Monthly Archives: October 2011

Mohler-Wallis Debate Media Here in 10-14 Days

According to the Henry Center, media from last night’s Mohler-Wallis debate on social justice will be up in 10-14 days.

Here’s what the Center just published about the debate from Thursday night:

The ATO chapel of Trinity Evangelical Divinity School was filled to capacity as over 600 people attended the stimulating debate between Jim Wallis and Al Mohler on the question: Is Social Justice an Essential Part of the Mission of the Church? An even larger audience was able to view the debate through our live-stream. Dr. Chris Firestone, philosophy professor at Trinity International University, was excellent at moderating the event. Many people in attendance agreed that the discussion clarified in a helpful way the important theological and social issues that are at stake.

For those of you who missed the conversation, we’ll be posting the free audio and video of the entire event within two weeks here.

You better believe I’ll have it on this blog when it hits.  The conversation was the most significant public discussion of the issue that has happened in a long time; hundreds were on the live-stream, which featured discussion as lively as did the actual event.

Let’s hope the conversation continues and sparks a generation of Christians who prioritize proclamation of Christ’s gospel and realize that the truly converted person cannot help but have a passionate interest in the welfare of others, in a physical and especially spiritual sense.

 

1 Comment

Filed under henry center

This Week at TEDS: Mohler-Wallis Henry Center Debate & Alistair Begg

(Update: Post corrected thanks to Tyler Wittman)

Thursday night at 7pm CST (8pm EST), the much-anticipated (and widely-covered) debate between Al Mohler and Jim Wallis takes place.  The Carl F. H. Henry Center for Theological Understanding at Trinity Evangelical Divinity School is staging the event.  Anyone and everyone can watch the live-stream here starting at 7pm on Thursday, October 27, 2011.

I would encourage readers to pray that this event will lead to gospel clarity on a confusing issue.

Here is the event description:

North American Evangelicals have recently experienced a revival of interest in issues of social justice. The growing sentiment among many today is that Jesus preached “good news to the poor,” and was indeed among the poor and marginalized. These Christians believe that the implications of these facts should renew the church’s understanding of the gospel and its mission. Rightly or wrongly, this interest in social justice is transforming the blueprint and vision of ecclesial ministry.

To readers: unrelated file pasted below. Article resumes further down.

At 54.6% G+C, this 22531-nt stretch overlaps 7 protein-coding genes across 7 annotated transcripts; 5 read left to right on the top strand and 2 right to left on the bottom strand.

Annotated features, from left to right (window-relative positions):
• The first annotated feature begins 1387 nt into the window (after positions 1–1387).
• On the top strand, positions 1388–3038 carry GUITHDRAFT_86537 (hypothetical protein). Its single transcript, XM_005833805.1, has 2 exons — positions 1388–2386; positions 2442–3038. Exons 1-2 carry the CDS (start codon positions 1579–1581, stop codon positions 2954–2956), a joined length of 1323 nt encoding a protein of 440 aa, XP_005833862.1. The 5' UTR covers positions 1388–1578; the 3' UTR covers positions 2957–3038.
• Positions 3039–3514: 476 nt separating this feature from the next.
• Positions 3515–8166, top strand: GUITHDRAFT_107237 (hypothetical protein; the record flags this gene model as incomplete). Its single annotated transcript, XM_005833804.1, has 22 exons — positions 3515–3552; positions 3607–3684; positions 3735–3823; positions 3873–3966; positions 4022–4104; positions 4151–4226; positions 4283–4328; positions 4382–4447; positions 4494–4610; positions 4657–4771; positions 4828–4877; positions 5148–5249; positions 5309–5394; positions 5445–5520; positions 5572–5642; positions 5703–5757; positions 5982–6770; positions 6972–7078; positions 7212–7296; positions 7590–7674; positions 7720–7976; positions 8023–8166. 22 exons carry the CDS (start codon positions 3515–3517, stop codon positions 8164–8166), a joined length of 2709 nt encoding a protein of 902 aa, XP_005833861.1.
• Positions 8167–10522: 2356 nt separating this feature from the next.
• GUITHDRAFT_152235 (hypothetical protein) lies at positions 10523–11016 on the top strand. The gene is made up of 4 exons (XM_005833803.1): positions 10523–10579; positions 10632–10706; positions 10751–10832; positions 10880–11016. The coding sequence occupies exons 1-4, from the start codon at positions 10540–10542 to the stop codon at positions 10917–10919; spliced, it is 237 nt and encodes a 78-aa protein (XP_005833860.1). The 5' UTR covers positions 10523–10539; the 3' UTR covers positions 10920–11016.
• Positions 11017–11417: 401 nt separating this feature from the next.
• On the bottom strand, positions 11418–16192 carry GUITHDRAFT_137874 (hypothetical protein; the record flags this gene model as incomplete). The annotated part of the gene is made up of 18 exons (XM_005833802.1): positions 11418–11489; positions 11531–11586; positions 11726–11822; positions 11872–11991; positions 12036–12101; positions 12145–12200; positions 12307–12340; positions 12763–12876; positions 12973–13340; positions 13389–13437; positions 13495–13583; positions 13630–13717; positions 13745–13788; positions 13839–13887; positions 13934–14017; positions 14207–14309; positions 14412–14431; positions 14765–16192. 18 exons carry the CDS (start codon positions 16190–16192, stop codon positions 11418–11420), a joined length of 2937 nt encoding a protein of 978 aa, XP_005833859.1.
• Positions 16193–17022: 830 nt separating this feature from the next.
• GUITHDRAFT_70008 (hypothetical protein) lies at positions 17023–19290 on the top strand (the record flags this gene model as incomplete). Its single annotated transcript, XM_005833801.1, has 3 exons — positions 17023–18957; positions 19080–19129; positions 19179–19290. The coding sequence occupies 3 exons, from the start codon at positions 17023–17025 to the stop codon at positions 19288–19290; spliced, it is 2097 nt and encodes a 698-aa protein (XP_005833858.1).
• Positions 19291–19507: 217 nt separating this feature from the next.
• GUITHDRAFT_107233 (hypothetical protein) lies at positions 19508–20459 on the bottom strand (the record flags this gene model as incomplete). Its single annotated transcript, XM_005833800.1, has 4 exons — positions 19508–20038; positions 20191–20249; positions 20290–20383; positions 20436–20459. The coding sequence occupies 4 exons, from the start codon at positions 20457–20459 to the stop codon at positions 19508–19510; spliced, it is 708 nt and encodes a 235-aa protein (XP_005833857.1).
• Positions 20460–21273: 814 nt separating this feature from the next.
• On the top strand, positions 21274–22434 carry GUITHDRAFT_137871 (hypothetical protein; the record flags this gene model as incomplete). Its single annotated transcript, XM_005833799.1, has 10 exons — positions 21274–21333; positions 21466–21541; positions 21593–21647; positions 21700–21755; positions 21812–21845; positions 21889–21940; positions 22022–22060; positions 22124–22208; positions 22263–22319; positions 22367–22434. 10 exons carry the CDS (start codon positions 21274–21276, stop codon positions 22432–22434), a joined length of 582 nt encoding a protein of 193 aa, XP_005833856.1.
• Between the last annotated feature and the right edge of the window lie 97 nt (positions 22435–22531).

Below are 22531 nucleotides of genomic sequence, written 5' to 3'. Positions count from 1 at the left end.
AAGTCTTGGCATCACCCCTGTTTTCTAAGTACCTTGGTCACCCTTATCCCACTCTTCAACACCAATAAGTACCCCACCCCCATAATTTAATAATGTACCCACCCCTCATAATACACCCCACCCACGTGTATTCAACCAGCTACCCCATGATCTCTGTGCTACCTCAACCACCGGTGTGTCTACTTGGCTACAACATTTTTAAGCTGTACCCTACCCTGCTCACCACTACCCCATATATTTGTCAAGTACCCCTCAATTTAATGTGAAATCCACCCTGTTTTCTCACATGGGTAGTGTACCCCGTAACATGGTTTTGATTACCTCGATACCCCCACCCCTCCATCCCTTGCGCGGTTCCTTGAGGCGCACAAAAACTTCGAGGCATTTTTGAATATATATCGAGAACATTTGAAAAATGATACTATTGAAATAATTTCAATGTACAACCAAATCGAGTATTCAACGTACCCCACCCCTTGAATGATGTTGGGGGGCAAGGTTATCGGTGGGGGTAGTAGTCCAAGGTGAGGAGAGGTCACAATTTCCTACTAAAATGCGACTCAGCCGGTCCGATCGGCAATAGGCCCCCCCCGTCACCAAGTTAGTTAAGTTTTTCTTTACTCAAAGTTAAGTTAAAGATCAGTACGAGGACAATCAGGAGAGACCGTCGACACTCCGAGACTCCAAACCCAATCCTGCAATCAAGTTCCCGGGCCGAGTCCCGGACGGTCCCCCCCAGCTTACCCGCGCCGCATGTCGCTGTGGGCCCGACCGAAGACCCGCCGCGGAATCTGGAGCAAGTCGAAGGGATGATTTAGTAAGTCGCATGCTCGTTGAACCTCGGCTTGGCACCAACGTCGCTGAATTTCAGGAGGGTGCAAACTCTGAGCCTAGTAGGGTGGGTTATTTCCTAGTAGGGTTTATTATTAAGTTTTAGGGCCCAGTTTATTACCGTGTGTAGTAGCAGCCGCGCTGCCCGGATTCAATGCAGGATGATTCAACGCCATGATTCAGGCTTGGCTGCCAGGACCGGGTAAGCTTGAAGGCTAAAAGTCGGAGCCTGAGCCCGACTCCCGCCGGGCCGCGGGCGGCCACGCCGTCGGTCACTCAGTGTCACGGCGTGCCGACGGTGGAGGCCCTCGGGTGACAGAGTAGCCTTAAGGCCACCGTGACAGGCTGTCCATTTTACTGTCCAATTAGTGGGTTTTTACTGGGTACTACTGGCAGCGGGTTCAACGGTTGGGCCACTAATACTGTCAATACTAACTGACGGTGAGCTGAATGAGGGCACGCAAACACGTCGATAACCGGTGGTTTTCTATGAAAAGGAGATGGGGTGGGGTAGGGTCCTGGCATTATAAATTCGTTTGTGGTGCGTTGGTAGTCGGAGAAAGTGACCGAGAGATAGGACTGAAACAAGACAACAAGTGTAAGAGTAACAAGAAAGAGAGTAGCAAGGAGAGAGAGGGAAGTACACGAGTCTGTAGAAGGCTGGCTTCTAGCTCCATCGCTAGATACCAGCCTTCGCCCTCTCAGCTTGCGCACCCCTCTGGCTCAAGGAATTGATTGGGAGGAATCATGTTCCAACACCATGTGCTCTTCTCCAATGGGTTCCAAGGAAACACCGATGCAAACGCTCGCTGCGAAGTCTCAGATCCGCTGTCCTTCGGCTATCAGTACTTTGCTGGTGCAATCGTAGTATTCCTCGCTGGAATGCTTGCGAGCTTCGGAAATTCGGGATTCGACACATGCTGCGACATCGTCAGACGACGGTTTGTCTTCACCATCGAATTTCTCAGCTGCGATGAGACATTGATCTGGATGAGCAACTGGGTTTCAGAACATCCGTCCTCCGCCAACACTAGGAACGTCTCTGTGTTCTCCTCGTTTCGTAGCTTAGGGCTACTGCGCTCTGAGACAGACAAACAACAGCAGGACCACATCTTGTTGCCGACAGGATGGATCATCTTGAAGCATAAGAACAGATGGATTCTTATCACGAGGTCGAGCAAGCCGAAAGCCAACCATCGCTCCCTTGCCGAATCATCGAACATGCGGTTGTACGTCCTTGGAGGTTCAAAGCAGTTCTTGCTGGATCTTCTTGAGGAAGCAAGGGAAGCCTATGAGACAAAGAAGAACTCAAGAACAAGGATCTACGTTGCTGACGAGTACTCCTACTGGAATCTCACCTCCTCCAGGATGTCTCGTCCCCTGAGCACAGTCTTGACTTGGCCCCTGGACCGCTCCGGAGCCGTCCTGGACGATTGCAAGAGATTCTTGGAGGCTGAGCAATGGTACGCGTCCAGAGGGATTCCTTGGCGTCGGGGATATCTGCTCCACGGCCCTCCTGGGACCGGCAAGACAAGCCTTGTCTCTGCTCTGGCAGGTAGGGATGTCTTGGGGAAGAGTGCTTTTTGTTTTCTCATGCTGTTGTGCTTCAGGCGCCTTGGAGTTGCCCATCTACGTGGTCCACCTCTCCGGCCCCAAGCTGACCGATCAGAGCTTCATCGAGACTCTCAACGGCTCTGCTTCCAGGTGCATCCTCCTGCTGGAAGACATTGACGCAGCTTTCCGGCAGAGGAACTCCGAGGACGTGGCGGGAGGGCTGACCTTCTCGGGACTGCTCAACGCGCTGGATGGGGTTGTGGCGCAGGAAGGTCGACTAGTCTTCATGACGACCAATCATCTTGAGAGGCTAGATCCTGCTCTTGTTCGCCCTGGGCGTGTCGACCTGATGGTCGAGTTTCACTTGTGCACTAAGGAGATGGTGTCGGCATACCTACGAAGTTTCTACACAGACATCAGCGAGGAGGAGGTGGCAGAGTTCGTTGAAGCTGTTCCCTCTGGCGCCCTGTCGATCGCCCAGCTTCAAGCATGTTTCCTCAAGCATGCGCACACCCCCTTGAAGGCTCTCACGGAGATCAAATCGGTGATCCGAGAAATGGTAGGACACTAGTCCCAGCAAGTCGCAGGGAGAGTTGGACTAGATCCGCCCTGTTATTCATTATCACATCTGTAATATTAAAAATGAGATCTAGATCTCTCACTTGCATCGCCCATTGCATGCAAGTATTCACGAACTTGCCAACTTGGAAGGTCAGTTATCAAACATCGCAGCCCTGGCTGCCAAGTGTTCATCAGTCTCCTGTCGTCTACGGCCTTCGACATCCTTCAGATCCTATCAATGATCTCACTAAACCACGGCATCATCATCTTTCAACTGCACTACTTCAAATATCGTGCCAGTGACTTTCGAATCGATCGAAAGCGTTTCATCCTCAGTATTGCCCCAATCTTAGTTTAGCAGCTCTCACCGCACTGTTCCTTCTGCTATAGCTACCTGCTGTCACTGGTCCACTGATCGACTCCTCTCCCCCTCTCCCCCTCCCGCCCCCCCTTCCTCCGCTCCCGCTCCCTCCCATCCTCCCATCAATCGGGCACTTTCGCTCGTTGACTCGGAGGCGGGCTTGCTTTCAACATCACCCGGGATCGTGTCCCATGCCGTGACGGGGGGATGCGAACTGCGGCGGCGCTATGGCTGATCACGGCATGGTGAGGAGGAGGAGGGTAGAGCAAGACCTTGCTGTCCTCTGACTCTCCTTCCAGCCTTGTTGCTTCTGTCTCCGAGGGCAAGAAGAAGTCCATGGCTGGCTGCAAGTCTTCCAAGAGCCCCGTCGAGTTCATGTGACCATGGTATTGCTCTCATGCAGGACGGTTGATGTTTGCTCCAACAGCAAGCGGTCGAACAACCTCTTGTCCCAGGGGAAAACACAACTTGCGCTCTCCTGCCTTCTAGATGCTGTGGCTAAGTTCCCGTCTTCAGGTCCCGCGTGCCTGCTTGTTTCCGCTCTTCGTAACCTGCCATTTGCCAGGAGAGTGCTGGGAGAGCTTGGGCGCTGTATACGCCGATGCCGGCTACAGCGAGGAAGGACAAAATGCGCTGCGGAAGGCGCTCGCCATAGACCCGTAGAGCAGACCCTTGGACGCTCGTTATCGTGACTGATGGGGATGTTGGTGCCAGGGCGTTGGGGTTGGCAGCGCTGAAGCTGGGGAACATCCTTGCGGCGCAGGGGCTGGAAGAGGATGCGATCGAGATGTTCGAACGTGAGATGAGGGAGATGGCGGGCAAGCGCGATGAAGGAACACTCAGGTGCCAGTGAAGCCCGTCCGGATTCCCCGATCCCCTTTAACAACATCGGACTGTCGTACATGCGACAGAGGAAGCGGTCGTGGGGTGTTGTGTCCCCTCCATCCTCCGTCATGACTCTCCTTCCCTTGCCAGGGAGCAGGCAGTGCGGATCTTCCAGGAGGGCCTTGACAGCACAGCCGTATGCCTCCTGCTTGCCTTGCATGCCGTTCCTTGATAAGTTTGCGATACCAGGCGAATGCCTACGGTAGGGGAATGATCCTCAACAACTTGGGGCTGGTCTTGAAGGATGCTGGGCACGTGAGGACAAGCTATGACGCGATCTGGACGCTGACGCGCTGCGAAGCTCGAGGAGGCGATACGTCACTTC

For others, this blueprint conjures up concerns about 20th century liberal Protestantism and a watering down of the gospel’s message of salvation. The defining mission of the church, for them, continues to be the sharing of the good news of salvation through Jesus Christ to all nations, generations, and social classes. The issue of social justice, though important, is not to be considered as an essential part of the mission of the church.

A basic question at the heart of the debate is this: Is social justice an essential part of the mission of the church?

The Henry Center for Theological Understanding, in its Trinity Debates forum, is pleased to provide a public venue for addressing this question by hosting two prominent voices from competing perspectives. Jim Wallis will answer “Yes” and R. Albert Mohler will answer “No.”

Tomorrow is a big day for the Henry Center.  Alistair Begg will speak in the Scripture & Ministry lecture series at 1pm CST, the premier lecture series of the HCTU.  His talk, entitled “Inadequacy: The Surprising Secret to Being Useful to God,” looks excellent.  I’m guessing you’ll want to get the media in a few weeks’ time.

Here is Begg’s blurb (he references the NBA!):